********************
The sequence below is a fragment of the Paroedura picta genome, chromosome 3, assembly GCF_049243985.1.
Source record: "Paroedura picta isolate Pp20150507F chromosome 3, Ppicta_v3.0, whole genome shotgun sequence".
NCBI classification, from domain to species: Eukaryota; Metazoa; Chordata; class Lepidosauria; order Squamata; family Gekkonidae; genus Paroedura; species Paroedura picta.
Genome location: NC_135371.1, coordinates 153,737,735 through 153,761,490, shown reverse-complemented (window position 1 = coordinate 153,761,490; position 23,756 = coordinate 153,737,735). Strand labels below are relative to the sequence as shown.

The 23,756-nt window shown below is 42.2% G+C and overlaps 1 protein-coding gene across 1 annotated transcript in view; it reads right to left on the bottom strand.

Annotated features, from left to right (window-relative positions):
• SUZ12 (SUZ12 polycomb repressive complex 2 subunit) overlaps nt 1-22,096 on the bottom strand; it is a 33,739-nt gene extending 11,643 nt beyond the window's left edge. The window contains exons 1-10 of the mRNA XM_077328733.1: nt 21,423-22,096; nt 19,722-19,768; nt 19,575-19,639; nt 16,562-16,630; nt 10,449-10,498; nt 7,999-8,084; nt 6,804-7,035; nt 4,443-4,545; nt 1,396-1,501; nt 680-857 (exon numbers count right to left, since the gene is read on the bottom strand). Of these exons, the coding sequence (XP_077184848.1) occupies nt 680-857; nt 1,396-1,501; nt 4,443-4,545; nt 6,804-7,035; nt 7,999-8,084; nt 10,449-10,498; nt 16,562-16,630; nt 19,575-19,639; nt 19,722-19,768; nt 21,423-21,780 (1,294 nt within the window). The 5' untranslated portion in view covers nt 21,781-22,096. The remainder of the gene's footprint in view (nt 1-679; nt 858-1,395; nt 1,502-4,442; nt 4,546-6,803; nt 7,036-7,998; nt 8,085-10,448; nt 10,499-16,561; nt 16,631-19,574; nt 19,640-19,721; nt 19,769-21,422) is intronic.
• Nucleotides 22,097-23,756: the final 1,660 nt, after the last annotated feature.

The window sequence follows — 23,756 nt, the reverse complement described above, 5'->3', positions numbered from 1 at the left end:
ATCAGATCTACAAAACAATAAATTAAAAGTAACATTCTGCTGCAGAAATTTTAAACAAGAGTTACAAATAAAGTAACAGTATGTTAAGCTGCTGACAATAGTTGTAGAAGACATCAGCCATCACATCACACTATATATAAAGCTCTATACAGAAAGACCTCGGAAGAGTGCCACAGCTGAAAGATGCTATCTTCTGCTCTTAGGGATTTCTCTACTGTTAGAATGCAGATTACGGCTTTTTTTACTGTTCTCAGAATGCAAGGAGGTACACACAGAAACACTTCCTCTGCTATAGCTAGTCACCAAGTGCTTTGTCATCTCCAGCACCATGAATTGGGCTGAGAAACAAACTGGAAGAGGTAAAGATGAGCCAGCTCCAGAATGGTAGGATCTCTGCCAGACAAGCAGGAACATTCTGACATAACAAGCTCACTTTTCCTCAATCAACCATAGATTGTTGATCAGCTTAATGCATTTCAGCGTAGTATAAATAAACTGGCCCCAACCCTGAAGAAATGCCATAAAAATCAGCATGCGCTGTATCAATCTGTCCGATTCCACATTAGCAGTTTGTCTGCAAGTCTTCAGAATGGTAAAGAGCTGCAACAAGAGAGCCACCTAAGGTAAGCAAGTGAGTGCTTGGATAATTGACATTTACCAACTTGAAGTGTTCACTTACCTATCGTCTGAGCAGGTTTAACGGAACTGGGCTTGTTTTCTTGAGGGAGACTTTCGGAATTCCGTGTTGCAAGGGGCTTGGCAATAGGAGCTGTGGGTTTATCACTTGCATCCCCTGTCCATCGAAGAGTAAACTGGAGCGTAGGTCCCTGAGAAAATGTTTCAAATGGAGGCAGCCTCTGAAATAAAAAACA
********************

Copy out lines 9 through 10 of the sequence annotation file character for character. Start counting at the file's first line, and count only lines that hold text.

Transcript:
The window sequence follows — 23,756 nt, the reverse complement described above, 5'->3', positions numbered from 1 at the left end:
ATCAGATCTACAAAACAATAAATTAAAAGTAACATTCTGCTGCAGAAATTTTAAACAAGAGTTACAAATAAAGTAACAGTATGTTAAGCTGCTGACAATAGTTGTAGAAGACATCAGCCATCACATCACACTATATATAAAGCTCTATACAGAAAGACCTCGGAAGAGTGCCACAGCTGAAAGATGCTATCTTCTGCTCTTAGGGATTTCTCTACTGTTAGAATGCAGATTACGGCTTTTTTTACTGTTCTCAGAATGCAAGGAGGTACACACAGAAACACTTCCTCTGCTATAGCTAGTCACCAAGTGCTTTGTCATCTCCAGCACCATGAATTGGGCTGAGAAACAAACTGGAAGAGGTAAAGATGAGCCAGCTCCAGAATGGTAGGATCTCTGCCAGACAAGCAGGAACATTCTGACATAACAAGCTCACTTTTCCTCAATCAACCATAGATTGTTGATCAGCTTAATGCATTTCAGCGTAGTATAAATAAACTGGCCCCAACCCTGAAGAAATGCCATAAAAATCAGCATGCGCTGTATCAATCTGTCCGATTCCACATTAGCAGTTTGTCTGCAAGTCTTCAGAATGGTAAAGAGCTGCAACAAGAGAGCCACCTAAGGTAAGCAAGTGAGTGCTTGGATAATTGACATTTACCAACTTGAAGTGTTCACTTACCTATCGTCTGAGCAGGTTTAACGGAACTGGGCTTGTTTTCTTGAGGGAGACTTTCGGAATTCCGTGTTGCAAGGGGCTTGGCAATAGGAGCTGTGGGTTTATCACTTGCATCCCCTGTCCATCGAAGAGTAAACTGGAGCGTAGGTCCCTGAGAAAATGTTTCAAATGGAGGCAGCCTCTGAAATAAAAAACA